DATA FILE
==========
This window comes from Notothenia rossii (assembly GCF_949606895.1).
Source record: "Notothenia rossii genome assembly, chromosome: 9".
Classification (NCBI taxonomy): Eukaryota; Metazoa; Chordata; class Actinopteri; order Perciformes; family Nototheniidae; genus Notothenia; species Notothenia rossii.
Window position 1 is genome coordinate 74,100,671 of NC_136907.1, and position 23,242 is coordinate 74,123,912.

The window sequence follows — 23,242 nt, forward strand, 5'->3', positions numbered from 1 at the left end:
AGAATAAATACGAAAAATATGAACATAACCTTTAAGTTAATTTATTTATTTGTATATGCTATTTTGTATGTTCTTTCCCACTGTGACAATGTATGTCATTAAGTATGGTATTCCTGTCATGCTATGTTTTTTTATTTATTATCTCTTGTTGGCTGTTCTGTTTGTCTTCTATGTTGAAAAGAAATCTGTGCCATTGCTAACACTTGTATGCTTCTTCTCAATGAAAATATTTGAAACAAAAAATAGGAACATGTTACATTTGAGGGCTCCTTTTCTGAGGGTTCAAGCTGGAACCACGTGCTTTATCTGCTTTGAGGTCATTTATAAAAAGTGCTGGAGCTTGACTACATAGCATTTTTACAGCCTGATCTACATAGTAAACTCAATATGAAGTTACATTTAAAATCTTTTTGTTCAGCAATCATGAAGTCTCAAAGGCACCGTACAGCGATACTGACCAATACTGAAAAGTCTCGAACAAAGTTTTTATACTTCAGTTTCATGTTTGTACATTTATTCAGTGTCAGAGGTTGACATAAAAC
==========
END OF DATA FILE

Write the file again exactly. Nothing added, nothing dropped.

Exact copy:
This window comes from Notothenia rossii (assembly GCF_949606895.1).
Source record: "Notothenia rossii genome assembly, chromosome: 9".
Classification (NCBI taxonomy): Eukaryota; Metazoa; Chordata; class Actinopteri; order Perciformes; family Nototheniidae; genus Notothenia; species Notothenia rossii.
Window position 1 is genome coordinate 74,100,671 of NC_136907.1, and position 23,242 is coordinate 74,123,912.

The window sequence follows — 23,242 nt, forward strand, 5'->3', positions numbered from 1 at the left end:
AGAATAAATACGAAAAATATGAACATAACCTTTAAGTTAATTTATTTATTTGTATATGCTATTTTGTATGTTCTTTCCCACTGTGACAATGTATGTCATTAAGTATGGTATTCCTGTCATGCTATGTTTTTTTATTTATTATCTCTTGTTGGCTGTTCTGTTTGTCTTCTATGTTGAAAAGAAATCTGTGCCATTGCTAACACTTGTATGCTTCTTCTCAATGAAAATATTTGAAACAAAAAATAGGAACATGTTACATTTGAGGGCTCCTTTTCTGAGGGTTCAAGCTGGAACCACGTGCTTTATCTGCTTTGAGGTCATTTATAAAAAGTGCTGGAGCTTGACTACATAGCATTTTTACAGCCTGATCTACATAGTAAACTCAATATGAAGTTACATTTAAAATCTTTTTGTTCAGCAATCATGAAGTCTCAAAGGCACCGTACAGCGATACTGACCAATACTGAAAAGTCTCGAACAAAGTTTTTATACTTCAGTTTCATGTTTGTACATTTATTCAGTGTCAGAGGTTGACATAAAAC